Global Concepts and Local Context: Could Traditional Healers Assist in Mental Health Services in Zimbabwe?

By Amos Mareverwa, Marc Van der Putten

All countries face a gap between the prevalence of mental disorders and the proportion of those affected receiving care. This gap is particularly wide in low- and middle income countries (LMIC).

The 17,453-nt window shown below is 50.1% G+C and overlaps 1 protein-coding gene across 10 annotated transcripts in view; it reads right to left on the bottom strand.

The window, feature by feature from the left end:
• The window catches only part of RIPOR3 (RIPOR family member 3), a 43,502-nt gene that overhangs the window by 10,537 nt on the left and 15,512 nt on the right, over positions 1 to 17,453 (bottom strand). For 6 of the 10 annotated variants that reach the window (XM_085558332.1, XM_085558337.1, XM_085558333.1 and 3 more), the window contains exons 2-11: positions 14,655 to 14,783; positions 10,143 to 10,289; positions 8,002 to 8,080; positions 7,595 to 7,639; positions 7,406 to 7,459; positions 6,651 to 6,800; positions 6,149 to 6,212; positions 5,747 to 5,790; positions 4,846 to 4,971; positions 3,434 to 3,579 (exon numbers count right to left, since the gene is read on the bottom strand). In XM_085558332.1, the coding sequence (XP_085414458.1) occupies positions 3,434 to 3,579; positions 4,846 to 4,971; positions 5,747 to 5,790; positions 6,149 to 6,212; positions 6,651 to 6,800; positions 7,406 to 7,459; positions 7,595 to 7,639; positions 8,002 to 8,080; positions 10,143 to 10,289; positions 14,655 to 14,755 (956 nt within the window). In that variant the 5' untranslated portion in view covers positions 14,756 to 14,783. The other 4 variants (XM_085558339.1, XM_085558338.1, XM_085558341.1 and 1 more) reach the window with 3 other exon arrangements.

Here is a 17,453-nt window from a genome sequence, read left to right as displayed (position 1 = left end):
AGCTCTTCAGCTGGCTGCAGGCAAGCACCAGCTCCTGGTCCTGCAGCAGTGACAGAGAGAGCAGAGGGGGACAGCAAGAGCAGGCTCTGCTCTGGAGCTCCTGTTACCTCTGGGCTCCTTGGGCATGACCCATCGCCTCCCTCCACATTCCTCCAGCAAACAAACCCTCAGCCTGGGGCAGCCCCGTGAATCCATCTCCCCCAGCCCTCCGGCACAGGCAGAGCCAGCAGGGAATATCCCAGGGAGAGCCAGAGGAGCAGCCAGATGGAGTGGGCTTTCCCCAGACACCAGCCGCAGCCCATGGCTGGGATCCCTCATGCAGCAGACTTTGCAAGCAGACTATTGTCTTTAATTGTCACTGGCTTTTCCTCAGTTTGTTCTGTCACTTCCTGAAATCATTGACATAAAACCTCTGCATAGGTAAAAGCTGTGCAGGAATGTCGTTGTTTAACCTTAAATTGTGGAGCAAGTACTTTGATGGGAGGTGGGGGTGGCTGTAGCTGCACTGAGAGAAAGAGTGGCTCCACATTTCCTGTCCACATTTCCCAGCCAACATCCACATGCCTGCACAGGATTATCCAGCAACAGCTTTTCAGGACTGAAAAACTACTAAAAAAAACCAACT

The recognition of this gap triggered a global movement calling to address the issue especially in LMICs. However, there are critical challenges in adopting Western steered recommendations in LMICs that ignore indigenous systems. Root causes of ill mental health, although not exclusively, are often nested in the societal fabric while traditional practices present indigenous ways of knowing. Simultaneously, LMICs face multiple barriers in the provision of mental health services. This paper questions whether traditional healers could assist in developing socio-culturally appropriate mental health services, while also providing a pathway in overcoming some of the existing challenges. A literature review resulted in the selection of 135 publications including scientific papers, and reports from international organizations and the Government of Zimbabwe that are available in the public domain. These provided an analysis of key issues, including: relevant LMIC development and policy challenges; varying views on ill mental health and healing; bridging the divide between Western and traditional medicine models by moving from competing to complementing. The findings point to common challenges for mental health service development in LMICs and illustrate a growing interest in exploring traditional healers practices, ethical issues, outcomes of traditional practice illustrate traditional healers efficacy in identifying mental health issues (i.e., most of those diagnosed by healers had a DSM-III-R mental disorder) suggesting healers might indeed be capable of correctly identifying cases in their communities. The paper arrives at the proposition that traditional healers are an important part of the indigenous system and advocates that those responsible for mental health should engage with traditional healers and explore potential ways of partnering in service delivery in Zimbabwe and beyond.